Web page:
ca 1930-35. An evocative New York street scene, typical of Groth's social-realist work of the Depression era. Though best remembered as a wartime sketch-artist and book illustrator (he produced a number of titles for The Limited Editions Club, including the widely-praised LEC edition of Erich Maria Remarque's All Quiet on the Western Front ), Groth began his career as a printmaker and cartoonist very much in the social-realist mold, publishing some of his earliest work in such left-wing forums as The New Masses and PM. He was also the first Art Director at Esquire, which was founded in 1933. Groth's mastery as a printmaker is on display in these early works, which manage to convey a simultaneous sense of urgency and delicacy which would become the hallmark of his battlefield sketches made during WW2 and the Korean War.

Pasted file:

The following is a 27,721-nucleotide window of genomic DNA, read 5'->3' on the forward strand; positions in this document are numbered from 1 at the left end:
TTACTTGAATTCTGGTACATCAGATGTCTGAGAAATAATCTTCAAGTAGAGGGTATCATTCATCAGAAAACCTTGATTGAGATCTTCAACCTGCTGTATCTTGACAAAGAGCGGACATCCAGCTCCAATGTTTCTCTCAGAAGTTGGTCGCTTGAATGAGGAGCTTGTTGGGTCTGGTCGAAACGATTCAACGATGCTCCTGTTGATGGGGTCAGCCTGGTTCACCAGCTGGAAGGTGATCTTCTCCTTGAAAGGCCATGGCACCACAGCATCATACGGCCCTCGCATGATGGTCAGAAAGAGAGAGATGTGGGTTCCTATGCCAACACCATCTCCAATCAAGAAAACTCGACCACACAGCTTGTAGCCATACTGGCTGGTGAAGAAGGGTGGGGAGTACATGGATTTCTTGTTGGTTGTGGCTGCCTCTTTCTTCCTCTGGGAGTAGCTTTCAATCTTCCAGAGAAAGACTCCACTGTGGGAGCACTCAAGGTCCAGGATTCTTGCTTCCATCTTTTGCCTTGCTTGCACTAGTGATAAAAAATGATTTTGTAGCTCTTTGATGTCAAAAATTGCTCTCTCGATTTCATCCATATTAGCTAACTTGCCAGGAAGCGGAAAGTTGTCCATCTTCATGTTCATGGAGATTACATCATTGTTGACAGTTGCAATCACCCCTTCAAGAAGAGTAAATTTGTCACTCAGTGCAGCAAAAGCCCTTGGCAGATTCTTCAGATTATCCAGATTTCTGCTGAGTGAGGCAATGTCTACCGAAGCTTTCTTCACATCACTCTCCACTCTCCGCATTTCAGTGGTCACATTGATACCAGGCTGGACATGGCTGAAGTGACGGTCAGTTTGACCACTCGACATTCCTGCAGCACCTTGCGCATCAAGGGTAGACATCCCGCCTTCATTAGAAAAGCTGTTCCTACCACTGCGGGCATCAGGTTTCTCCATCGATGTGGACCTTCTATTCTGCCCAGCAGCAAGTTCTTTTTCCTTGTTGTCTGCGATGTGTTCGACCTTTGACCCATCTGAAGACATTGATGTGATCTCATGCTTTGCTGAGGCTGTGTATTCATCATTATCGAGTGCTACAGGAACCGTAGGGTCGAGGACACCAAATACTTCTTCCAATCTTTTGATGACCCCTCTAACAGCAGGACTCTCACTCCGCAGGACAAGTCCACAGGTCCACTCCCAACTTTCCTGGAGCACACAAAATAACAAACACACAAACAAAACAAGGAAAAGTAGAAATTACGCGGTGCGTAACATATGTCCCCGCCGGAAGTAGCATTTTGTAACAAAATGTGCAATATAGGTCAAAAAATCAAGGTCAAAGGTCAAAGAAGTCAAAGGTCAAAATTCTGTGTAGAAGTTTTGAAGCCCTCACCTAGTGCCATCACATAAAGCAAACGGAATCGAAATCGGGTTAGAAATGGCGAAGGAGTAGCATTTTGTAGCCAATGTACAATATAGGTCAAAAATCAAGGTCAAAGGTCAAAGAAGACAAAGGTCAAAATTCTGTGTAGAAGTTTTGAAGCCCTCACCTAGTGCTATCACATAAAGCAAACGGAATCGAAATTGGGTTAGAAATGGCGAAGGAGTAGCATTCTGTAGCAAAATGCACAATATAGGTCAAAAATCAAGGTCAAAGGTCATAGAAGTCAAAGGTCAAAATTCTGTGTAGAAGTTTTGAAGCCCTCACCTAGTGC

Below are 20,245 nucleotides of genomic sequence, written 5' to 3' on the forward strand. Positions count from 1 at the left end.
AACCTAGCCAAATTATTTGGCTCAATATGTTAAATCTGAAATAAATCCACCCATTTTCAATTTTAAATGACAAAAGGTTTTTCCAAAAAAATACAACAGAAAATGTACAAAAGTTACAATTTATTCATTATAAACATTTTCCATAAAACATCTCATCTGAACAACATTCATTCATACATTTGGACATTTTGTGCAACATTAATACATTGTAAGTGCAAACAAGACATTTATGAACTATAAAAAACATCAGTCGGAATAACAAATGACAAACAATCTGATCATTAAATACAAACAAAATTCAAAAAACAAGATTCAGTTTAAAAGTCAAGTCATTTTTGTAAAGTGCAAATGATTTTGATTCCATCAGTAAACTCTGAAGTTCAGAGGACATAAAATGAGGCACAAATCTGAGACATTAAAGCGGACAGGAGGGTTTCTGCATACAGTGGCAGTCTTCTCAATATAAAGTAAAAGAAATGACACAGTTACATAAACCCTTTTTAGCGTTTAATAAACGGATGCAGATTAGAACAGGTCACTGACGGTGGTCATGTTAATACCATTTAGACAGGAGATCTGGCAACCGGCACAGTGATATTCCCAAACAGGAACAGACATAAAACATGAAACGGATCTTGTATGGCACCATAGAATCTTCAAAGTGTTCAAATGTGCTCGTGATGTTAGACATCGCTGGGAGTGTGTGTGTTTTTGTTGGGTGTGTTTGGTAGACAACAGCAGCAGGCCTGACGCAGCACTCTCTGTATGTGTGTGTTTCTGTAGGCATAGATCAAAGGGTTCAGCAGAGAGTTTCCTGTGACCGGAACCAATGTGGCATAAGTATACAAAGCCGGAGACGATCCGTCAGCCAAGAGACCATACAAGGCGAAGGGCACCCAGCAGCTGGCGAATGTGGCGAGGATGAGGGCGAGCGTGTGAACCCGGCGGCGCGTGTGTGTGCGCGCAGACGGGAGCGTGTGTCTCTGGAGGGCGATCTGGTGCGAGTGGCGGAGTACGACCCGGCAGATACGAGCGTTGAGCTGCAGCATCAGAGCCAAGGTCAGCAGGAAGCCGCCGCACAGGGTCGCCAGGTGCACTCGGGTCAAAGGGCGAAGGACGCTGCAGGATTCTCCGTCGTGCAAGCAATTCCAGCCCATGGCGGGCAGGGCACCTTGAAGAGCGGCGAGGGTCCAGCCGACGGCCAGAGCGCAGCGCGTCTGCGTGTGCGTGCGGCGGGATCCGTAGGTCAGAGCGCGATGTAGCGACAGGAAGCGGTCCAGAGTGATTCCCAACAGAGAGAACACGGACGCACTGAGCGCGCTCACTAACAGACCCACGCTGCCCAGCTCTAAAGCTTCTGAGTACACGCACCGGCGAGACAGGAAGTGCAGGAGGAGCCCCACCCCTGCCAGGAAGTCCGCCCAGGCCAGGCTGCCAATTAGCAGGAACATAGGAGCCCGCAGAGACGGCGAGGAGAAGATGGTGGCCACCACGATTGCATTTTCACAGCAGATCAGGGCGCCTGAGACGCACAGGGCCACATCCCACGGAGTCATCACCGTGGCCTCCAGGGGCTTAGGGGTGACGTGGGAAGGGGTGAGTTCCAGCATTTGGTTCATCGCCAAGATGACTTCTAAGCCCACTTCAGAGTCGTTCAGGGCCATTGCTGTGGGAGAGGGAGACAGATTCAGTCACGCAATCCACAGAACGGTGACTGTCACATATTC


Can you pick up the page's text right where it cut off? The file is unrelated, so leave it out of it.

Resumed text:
Groth's Depression-era work has remained scarce in the marketplace, with only a few examples of his social-realist prints at auction in the past twenty years. The current example is from Groth's personal archive, which we acquired in 2013. Original drypoint etching. Sheet size 21cm x 27cm (ca 8-3/8" x 10-5/8"); image area 15cm x 20cm. Monogrammed in plate, lower right; titled and signed in pencil in lower margin. Mounted to hinged gallery mat bearing title, artist's name, and the following notation: "Prairie Print Masters show, Wichita;" with original pencil price of $10. No edition stated (artist's proof?). Mat dusted; print clean and bright, with very faint toning at margins; Near Fine.